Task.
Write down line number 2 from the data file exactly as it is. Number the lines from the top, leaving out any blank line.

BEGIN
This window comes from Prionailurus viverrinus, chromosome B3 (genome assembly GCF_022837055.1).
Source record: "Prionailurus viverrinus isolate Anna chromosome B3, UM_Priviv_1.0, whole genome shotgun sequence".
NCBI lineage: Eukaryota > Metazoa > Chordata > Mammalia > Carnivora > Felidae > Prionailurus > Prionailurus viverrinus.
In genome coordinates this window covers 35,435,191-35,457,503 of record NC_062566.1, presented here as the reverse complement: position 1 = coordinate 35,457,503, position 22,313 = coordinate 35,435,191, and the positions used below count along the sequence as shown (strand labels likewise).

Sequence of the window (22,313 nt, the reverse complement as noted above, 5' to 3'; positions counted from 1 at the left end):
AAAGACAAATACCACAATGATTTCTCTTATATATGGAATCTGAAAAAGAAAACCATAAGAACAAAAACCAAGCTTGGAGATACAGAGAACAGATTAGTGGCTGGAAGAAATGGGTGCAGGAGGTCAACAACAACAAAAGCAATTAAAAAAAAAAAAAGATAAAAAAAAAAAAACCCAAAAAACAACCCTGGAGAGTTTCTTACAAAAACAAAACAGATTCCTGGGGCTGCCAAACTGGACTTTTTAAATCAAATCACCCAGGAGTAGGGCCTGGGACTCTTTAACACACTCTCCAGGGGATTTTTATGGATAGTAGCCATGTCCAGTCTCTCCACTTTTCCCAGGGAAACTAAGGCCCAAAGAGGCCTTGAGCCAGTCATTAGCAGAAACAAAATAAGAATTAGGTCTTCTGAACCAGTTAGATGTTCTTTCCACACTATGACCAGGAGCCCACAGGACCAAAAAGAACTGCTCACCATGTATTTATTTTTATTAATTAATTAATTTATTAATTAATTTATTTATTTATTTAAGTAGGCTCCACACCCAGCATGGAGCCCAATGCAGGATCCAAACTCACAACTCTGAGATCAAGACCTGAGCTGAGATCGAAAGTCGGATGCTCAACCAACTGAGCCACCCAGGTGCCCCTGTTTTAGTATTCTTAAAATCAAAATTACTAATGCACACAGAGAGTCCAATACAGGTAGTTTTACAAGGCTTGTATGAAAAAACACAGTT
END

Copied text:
Source record: "Prionailurus viverrinus isolate Anna chromosome B3, UM_Priviv_1.0, whole genome shotgun sequence".